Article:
Rest-Room for Improvement

The rising debate surrounding the art in Paly bathrooms begs the question, where do we draw the line?


In recent years, anecdotes ranging from sketches to taglines have been drawn inside every Palo Alto High School bathroom. For students and staff, these sketches have become so common that it is almost surreal to see a spotless bathroom. With virtually every bathroom wall covered in permanent marker, it is clear that what began as an outlet for students to occasionally express themselves has snowballed into a campus-wide phenomenon. 

The influx of these drawings has brought up a debate among students and administration members over whether or not drawing on the bathroom walls should be deemed as “art” or “vandalism”, and if the chance for expression they provide is worth the negative and dangerous effects they have on Paly staff. 

Although for a majority of students, the drawings are seen in a relatively positive light. 

“I always look forward to walking to the bathrooms and seeing new drawings from other people,” an anonymous Paly junior said.  

“I’ve only seen artistic things like portraits of characters; I have never seen anyone draw or write anything intentionally negative,” an anonymous Paly senior said. “It’s always fun to go there and see all the different things that people wrote on the walls.”

However, concerns have risen regarding the potential that this personal outlet may turn into a free hate speech pass due to its anonymity.

“I think when it’s related to people’s opinions, I don’t really have that much of an issue with it,” junior Nidhi Thummalapalli said. “But if it’s a message that can harm someone else, if it’s hurting someone else’s identity, then it becomes a problem.”

This vulnerability, combined with the vandalistic nature of the situation, leaves the art  under strong consideration. Although it’s fun for students to show off their art in the stalls, a completely different side of the story is told by the people who have to take it down: the custodians.

It takes away from completing the rest of my tasks, and I’m advocating for everybody that’s on this team when I say it’s a headache.

— Albert Hidalgo, Paly Custodian

 “[The graffiti] takes away from completing the rest of my tasks, and I’m advocating for everybody that’s on this team when I say it’s a headache,” Paly custodian Albert Hidalgo said. “It’s a never ending process.”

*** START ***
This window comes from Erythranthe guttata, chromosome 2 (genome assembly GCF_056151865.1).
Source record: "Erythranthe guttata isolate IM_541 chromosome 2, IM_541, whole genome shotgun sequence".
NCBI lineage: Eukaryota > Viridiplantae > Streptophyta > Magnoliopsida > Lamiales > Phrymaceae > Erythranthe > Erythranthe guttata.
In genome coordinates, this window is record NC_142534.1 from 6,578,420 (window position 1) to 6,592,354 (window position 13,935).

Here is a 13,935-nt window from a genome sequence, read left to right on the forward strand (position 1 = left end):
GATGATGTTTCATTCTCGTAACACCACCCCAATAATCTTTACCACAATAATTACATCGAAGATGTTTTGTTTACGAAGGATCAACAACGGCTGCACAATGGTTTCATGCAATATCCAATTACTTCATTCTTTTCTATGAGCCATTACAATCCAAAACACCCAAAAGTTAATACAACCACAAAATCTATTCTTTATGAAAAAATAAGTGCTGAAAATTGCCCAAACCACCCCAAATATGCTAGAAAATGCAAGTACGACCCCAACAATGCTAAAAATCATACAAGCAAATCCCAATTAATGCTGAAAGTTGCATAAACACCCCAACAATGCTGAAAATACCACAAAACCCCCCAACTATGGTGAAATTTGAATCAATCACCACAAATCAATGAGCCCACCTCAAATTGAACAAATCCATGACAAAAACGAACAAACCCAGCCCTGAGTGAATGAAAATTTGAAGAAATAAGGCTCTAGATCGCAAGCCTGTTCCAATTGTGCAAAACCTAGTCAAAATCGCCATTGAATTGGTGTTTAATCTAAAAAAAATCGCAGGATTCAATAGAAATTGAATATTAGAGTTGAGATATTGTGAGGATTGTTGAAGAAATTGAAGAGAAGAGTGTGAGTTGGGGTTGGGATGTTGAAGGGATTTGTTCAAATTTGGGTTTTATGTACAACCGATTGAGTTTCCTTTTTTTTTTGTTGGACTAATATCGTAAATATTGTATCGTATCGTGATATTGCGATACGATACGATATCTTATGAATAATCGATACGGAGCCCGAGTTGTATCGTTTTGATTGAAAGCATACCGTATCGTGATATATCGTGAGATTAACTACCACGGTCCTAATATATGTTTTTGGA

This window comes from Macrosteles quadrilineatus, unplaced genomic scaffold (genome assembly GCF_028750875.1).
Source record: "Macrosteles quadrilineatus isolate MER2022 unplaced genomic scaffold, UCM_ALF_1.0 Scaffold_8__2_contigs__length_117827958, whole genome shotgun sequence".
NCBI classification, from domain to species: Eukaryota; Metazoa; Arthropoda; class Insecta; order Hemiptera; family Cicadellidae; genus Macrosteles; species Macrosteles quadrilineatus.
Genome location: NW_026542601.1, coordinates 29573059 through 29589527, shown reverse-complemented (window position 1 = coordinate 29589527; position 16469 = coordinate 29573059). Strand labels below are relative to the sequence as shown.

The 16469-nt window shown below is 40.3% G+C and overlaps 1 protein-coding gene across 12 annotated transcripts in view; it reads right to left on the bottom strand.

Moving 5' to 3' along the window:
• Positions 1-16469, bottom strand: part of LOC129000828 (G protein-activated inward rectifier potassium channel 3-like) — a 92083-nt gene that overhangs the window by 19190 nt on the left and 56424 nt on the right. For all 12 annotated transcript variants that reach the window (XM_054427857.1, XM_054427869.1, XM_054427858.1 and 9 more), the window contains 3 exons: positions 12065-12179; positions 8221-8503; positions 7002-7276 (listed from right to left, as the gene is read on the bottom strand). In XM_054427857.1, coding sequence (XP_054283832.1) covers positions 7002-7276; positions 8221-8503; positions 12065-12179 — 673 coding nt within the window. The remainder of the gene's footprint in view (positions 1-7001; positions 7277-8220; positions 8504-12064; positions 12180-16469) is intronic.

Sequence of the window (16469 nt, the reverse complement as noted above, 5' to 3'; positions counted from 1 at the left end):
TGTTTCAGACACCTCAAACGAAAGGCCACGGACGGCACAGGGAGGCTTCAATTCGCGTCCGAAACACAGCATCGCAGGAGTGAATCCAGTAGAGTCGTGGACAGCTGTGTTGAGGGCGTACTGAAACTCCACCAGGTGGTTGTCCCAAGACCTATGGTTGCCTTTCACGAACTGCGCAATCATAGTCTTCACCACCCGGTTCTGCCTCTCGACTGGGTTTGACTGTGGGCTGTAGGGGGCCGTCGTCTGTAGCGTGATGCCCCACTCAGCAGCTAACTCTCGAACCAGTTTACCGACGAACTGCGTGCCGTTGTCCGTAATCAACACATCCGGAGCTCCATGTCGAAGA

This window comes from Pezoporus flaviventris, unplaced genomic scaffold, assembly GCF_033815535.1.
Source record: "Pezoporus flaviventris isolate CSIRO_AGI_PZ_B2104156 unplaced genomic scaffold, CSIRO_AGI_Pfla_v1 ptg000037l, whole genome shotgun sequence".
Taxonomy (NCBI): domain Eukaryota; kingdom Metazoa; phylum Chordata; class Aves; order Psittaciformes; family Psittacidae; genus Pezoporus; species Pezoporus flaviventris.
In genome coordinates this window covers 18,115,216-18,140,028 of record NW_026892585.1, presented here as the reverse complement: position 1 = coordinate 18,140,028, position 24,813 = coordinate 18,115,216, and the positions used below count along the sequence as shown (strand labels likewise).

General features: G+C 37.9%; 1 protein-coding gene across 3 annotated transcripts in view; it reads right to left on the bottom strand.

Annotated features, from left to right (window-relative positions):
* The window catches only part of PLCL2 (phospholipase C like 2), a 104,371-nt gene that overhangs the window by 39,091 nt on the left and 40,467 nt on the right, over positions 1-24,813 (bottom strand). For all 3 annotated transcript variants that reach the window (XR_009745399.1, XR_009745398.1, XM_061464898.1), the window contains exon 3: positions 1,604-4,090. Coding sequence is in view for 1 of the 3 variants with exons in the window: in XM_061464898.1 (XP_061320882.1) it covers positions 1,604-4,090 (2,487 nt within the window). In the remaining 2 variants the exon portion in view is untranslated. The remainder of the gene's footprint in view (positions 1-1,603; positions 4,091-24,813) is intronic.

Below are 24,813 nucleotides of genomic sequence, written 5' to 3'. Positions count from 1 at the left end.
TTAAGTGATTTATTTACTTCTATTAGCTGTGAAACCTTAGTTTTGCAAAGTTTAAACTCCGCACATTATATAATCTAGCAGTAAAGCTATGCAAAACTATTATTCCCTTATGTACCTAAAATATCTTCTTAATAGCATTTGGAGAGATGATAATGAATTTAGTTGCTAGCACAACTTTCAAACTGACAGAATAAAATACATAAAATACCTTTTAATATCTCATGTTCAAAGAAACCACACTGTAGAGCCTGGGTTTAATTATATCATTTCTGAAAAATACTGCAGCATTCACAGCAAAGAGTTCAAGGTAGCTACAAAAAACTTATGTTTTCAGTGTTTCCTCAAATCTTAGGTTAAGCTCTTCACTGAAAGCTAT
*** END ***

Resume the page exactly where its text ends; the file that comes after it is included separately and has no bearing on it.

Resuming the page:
The combination of working long, intense hours and being surrounded by harmful graffiti-removing chemicals brings the safety of the workers into question.

“If we were to do everything in one day, we probably won’t come to work the next day because we’ve been so exhausted.” Hidalgo said. “You get this really raunchy scented graffiti remover. This chemical stuff, it’s also harming us. Of course personal protective equipment will still be in effect and we’ll use that all the time, but the problem here is how much does the mask actually help our respiratory system?”

Cleaning up the mass amount of tagging that takes place is an exhausting task, but Paly custodians don’t often get due credit for their intense labor and experience a large lack of respect.

“I’ve had students disrespectfully throw the trash around me, knowing that I’m a custodian, knowing that I’m going to pick it up and clean it. ” Hidalgo said. “It was just very disrespectful.”

With the rising tension and disagreement in the debate over the Paly bathroom anecdotes, Paly admin has taken notice of it and has begun to voice their concerns about the general lack of pride at Paly.

“I have been thinking about what can be done,” said Jerry Berkson, Paly Assistant Principal. “It isn’t happening at other schools. I was going to start taking pictures of stalls at other schools. The problem is, does it then become a “challenge” between admin and students of who can “win” by continuing the destructive behavior? Or do students take it to heart, and adjust their behavior?”

The point made by Berkson about the possible “competition” sheds light on the psychology of the situation.

 The broken windows theory was proposed by psychologists James Q. Wilson and George Kelling in 1982. It states that if apparent signs of crime, such as broken windows, are left visible, people will begin to believe the areas in question are unimportant, increasing the level of similar crimes in that area. 

In relation to the environment at Paly, this theory could pertain to the notion that anecdotes left within the bathrooms influence other students to leave their mark.

However, Paly’s AP Psychology teacher Christopher Farina disagrees with this idea. 

“Something like graffiti may not necessarily be something that would fall within the broken windows theory,” Farina said. “Because if it is something like graffiti in the form of art, that wouldn’t necessarily indicate a lack of caring about that infrastructure; it may actually be the opposite.” 

Farina proposes that, much like the government-sanctioned murals in San Francisco, providing students with authorized spaces to create art has the potential to prevent the continuation of unwanted bathroom anecdotes.

“You look at the places where there is student-sponsored art up on the walls and whatnot,” Farina said. “Those things, as far as I can tell, don’t seem to get graffitied over or vandalized. People are excited because it was student-created.”

No matter which way it’s viewed, the art in the bathrooms has an undeniable effect that cannot be ignored.

“I think it starts with the students,” Hidalgo said. “One day you’ll learn, and you’ll learn to empathize with everybody that does things around here.”

Photos courtesy of Sarah Sheaffer

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